Graduate study in physics and astronomy is highly individualized. The department does not offer a PhD in astronomy, but students may pursue a PhD in physics with an astronomy subprogram and a dissertation in astronomy.
Each entering graduate student is assigned a faculty advisor, who assists in preparing a plan of study and in guiding the student's progress.
Learning Outcomes
Graduates will:
 understand the foundational principles that transcend many distinct areas, and learn the technical language, problemsolving skills, and training in technical listening and discussion;
 learn, practice, and discover advanced discourse in mathematical aspects that translate to physics;
 become familiar with the stateoftheart experimental tools and equipment in the field;
 develop skills for creativity and originality in the field and promote communication of new discoveries;
 learn and practice advanced discourse in experimental and observational aspects, including data and information mining, translating experimental observations to physical principles and vice versa; and
 learn analysis of data and computational skills as well as become familiar with stateoftheart techniques for data processing.
The Doctor of Philosophy program in physics requires a minimum of 72 s.h. of graduate credit. At least 39 s.h. must be earned at the University of Iowa to complete the residency requirement. For students interested in doing doctoral work in astronomy, the department offers an astronomy subprogram, including a dissertation, within the PhD program in physics. All students must maintain a program gradepoint average of at least 3.00.
All students must earn at least 24 s.h. in departmental courses numbered 5000 or above. They may not count credit earned in PHYS:7990 Research: Physics, PHYS:7992 Individual Critical Study, ASTR:7991 Research: Astronomy, or seminars.
All students must take comprehensive examinations; participate in advanced seminars; do original research in experimental physics, theoretical physics, or astrophysics; and prepare and defend a written dissertation based on this work.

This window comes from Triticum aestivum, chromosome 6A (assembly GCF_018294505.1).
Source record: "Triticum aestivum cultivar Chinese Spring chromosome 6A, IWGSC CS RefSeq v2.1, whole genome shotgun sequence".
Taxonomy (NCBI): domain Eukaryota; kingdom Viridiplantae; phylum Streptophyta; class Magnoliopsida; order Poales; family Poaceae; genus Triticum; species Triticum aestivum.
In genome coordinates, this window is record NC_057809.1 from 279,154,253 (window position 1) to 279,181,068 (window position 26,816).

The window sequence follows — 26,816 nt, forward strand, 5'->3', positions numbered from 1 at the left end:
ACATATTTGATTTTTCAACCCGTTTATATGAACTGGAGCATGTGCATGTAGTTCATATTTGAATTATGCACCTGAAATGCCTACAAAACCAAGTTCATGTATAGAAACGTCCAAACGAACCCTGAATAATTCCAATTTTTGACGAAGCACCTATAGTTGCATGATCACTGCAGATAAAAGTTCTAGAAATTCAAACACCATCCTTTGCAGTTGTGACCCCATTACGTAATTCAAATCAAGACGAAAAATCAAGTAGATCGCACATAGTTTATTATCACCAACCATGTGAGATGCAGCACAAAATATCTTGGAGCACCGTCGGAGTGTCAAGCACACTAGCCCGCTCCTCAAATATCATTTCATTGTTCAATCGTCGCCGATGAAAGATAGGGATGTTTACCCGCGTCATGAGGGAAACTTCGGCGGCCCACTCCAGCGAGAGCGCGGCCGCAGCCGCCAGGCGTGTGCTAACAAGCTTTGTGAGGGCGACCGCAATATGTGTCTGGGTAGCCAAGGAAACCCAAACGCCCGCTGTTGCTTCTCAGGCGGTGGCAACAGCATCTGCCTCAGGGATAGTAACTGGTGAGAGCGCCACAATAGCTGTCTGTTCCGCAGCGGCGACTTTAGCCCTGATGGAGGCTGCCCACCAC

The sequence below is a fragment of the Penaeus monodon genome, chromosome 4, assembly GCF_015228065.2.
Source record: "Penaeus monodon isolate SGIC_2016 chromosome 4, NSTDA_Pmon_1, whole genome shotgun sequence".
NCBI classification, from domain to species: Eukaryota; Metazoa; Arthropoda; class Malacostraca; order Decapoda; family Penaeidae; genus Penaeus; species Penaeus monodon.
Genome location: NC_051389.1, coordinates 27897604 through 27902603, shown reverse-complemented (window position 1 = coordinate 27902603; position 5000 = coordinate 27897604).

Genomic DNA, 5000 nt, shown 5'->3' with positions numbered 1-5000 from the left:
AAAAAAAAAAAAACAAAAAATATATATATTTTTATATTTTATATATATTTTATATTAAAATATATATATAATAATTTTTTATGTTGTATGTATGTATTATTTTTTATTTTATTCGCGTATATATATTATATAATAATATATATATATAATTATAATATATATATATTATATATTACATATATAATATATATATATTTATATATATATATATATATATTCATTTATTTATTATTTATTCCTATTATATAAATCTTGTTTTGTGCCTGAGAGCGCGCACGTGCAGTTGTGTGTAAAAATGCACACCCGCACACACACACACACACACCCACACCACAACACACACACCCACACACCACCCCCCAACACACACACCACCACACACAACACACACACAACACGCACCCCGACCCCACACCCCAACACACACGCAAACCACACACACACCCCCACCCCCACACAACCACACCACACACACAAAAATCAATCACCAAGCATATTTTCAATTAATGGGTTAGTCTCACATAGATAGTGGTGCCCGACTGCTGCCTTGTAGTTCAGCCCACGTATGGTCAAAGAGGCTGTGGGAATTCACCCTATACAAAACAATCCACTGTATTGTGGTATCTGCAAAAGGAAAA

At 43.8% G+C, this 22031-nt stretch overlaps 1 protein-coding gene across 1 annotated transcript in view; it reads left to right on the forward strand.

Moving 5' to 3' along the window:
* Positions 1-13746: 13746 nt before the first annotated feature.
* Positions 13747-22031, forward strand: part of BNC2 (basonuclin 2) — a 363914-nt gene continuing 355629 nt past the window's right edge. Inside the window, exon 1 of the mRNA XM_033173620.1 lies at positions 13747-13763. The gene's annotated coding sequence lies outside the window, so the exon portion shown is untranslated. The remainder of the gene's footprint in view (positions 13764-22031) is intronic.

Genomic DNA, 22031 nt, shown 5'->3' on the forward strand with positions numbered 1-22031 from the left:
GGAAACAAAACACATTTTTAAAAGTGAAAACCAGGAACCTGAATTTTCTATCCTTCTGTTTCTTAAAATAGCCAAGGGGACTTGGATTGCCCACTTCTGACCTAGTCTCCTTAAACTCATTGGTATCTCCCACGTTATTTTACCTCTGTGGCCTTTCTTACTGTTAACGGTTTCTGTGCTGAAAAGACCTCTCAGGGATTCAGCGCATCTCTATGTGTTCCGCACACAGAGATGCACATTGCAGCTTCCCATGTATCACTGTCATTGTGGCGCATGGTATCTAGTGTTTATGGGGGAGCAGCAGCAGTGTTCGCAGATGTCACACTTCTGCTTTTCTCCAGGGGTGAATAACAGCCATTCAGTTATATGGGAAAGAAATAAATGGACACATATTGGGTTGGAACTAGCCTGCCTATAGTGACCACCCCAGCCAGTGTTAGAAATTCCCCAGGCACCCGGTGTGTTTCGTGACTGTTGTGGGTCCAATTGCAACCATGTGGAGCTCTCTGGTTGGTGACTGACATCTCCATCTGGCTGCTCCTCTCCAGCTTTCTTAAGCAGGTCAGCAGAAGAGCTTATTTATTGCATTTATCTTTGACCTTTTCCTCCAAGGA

PhD students in physics without the astronomy subprogram must complete the following courses.
These courses freely use advanced mathematics (e.g., complex variables, tensor analysis). An introduction is provided in PHYS:4761 Mathematical Methods of Physics I and PHYS:4762 Mathematical Methods of Physics II. The selection of less advanced coursework depends on the adequacy of a student's preparation for graduate work; students' choice of more advanced and specialized courses depends on the direction in which their interests develop.
PhD students in physics with the astronomy subprogram must complete a total of six courses from the following.
After a student has chosen a research specialty, the student must submit a formal thesis proposal and defend the proposal in an oral comprehensive exam. The appropriate thesis advisor then becomes the candidate's general advisor and the chair of the comprehensive and final examination committee. The comprehensive exam must be taken before the beginning of the fourth year of graduate study.
Applicants must meet the admission requirements of the Graduate College; see the Manual of Rules and Regulations on the Graduate College website.
Students qualified for graduate study are considered for assistantships and encouraged to apply for fellowships and assistantships.
Graduates have opportunities for employment in universities, colleges, and research laboratories in government and industry. Physics graduates have mastered skills that are readily transferable to a number of fields. They might choose to work in engineering, software development, finance, or consulting.
The Pomerantz Career Center offers multiple resources to help students find internships and jobs.
Sample Plan of Study
Sample plans represent one way to complete a program of study. Actual course selection and sequence will vary and should be discussed with an academic advisor. For additional sample plans, see MyUI.
Physics, PhD
Plan of Study Grid (Manual)
Academic Career 
Any Semester 
^{a, b} 

^{c} 

 Hours  0 
First Year 
Fall 
PHYS:4761 
Mathematical Methods of Physics I ^{d} 
3 
PHYS:5710 
Classical Mechanics 
3 
PHYS:5730 
Statistical Mechanics I 
3 
 Hours  9 
Spring 
PHYS:4762 
Mathematical Methods of Physics II ^{d} 
3 
PHYS:5741 
Quantum Mechanics I 
3 
PHYS:5811 
Classical Electrodynamics I 
3 
 Hours  9 
Second Year 
Fall 
PHYS:5742 
Quantum Mechanics II 
3 
PHYS:5812 
Classical Electrodynamics II 
3 
^{e} 
3 
 Hours  9 
Spring 
^{e} 
3 
^{e} 
3 
^{e} 
3 
 Hours  9 
Third Year 
Any Semester 


 Hours  0 
Fall 
PHYS:7990 
Research: Physics 
9 
 Hours  9 
Spring 
PHYS:7990 
Research: Physics 
9 
 Hours  9 
Fourth Year 
Fall 
PHYS:7990 
Research: Physics 
9 
 Hours  9 
Spring 
PHYS:7990 
Research: Physics 
9 
^{f} 

 Hours  9 
 Total Hours  72